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  1. #201

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    Quote Originally Posted by mrblues View Post
    Its the same with calssical music teaching/teachers here in Hungary. They are (respect to the exceptions) all "classical nazis". Nothing is music except classical they say... Neverthless I have to say that we who try to play the guitar in the jazz scene, we also must know how to read the classical sheet properly. Thats why I practise this nowadays. The other side of the coin is that pop/blues/jazz players think that classical musicians are only workmans, skilled labourers who read the sight music but dont know anything about music at all (and the pop/rock etc guys "ofcz" cant read even 1 note from sheet, and dont know the freatboard etc etc...). Every side has its rights, but neither of these sides try to getting closer to each, to evolve a musical teaching method where these two sides are merged together. Every side has to learn the methods of the others side (not like in star wars lol), to be a really good player.
    I agree with all you said. Personally, I love Classical guitar, I love playing it and I even teach it. I just think you got to approach it smart. I take what I like from it, some technical stuff, reading, and leave out the rest. But there is a lot of benefit for all kinds music if you study it.


    The Jazz Guitar Chord Dictionary
  3. #202

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    This kid got it right!

  4. #203

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    I went down to the cross roads, fell down on my knees
    I went down to the cross roads, fell down on my knees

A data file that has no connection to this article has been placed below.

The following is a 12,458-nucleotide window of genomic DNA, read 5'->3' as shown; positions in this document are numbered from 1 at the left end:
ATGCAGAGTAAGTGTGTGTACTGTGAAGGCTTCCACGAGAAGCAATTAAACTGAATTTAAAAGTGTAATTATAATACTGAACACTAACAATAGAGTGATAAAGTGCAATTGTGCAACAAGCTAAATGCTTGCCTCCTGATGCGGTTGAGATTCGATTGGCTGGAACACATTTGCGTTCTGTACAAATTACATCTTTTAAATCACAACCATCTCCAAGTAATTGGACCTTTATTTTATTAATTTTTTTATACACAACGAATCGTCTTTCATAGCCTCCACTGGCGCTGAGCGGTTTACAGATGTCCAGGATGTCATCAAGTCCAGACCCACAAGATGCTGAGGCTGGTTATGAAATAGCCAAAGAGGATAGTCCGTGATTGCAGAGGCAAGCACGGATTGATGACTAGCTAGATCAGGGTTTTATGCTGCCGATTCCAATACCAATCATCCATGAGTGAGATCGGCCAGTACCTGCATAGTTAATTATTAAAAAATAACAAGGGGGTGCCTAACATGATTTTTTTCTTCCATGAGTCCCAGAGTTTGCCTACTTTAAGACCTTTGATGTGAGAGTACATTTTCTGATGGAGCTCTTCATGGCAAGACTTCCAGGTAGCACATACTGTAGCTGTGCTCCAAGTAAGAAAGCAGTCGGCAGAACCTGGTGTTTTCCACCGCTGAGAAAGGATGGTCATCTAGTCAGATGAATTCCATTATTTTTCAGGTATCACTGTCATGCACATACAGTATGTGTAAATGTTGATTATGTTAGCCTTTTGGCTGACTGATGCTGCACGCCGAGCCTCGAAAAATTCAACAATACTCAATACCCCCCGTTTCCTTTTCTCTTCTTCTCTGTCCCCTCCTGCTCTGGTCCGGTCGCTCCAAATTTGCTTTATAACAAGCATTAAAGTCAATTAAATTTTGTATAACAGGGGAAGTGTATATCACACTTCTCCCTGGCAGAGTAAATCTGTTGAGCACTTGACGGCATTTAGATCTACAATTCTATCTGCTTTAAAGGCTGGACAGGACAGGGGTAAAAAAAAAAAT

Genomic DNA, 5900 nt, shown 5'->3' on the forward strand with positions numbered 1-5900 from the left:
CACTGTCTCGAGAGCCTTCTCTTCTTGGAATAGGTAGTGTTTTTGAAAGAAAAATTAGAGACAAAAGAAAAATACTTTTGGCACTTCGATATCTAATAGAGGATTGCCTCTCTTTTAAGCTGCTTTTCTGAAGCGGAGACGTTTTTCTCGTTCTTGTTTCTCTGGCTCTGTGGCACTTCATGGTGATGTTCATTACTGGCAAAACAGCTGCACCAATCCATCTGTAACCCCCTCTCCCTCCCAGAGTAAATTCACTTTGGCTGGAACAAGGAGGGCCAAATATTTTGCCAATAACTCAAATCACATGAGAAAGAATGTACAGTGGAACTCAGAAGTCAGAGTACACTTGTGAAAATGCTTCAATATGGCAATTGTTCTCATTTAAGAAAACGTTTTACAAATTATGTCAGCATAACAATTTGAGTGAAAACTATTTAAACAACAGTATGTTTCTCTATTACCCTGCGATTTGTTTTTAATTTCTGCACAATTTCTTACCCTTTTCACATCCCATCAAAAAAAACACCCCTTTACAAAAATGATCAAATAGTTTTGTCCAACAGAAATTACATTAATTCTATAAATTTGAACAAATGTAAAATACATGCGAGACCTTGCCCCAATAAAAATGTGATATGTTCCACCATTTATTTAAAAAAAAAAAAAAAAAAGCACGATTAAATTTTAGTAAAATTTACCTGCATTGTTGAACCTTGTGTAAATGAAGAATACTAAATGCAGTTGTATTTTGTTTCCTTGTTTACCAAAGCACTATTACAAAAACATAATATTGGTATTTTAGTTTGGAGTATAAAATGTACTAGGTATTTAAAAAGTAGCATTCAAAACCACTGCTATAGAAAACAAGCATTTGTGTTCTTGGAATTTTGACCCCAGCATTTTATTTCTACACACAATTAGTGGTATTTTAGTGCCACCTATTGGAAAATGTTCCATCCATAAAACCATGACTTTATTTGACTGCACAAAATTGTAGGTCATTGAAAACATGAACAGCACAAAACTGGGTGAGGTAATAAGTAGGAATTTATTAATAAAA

Brought my class-e-kaall gee-tar, Se-go-vee-aaah don't bother meeeeee

    I never saw that movie... really gotta find it.

    I learned a couple of tings from the classical guitar world

    1. Segovia fingerings (classical guitarists don't even use 'em anymore)--I found them very useful for learning how to shift musically across the fretboard. All of my scale studies incorporate different shifting principles. I don't like positional playing all the time--but that's just me. Oh, check out Abel Carlevaro, if you really want to practice your shifts.

    2. Carcassi studies, yes they are great for technique.

    3. Bach Violin Partitas and Sonatas--gotta go back to them--fun fact, Howard Alden told me this is one way that he worked up his technique.

    4. Tone production and connecting every note UNLESS you want to play staccato--the guitar is a very staccato instrument, but it doesn't have to be chained to that as a dictum. I'm talking about playing legato with a plectrum, not legato playing ala Holdsworth (though his playing is pretty wild and beautiful). This is the one take-away I got from studying with James Chirillo. We didn't directly study rhythm guitar, but he was ALL about connecting the notes--even with the Van Eps studies we did--thank you James, but why couldn't you teach me a little Freddie Green--just a little?

    5. Dynamic control--listen to Bream, Segovia, and yes, John Williams (let's stop hating on John--classical guitar world)

    6. Thematic development--listen to Beethoven and Moe-zarht. I grew up listening to Mozart, Beethoven, Bach, Dylan, Beatles, and John Coltrane with my dad--odd mix, huh? He would always walk around the apartment humming Beethoven or Mozart--so I think I got some of it in my ear.

  5. #204

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    Only the amateur, wannabe classical guitar world hates on John Williams. the REAL players have the utmost respect for him.

  6. #205

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    Quote Originally Posted by ronjazz View Post
    Only the amateur, wannabe classical guitar world hates on John Williams. the REAL players have the utmost respect for him.
    Sure thing. Same thing in jazz. Only wannabees hate guys like Martino, Gambale, Bireli and Grasso. You know guys with unreal chops. They invariably come up with the "no emotion" and "no soul" cliches. I wonder what psychological device is behind that.


  7. #206

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    It's funny how some people think it's OK to play out of time in jazz.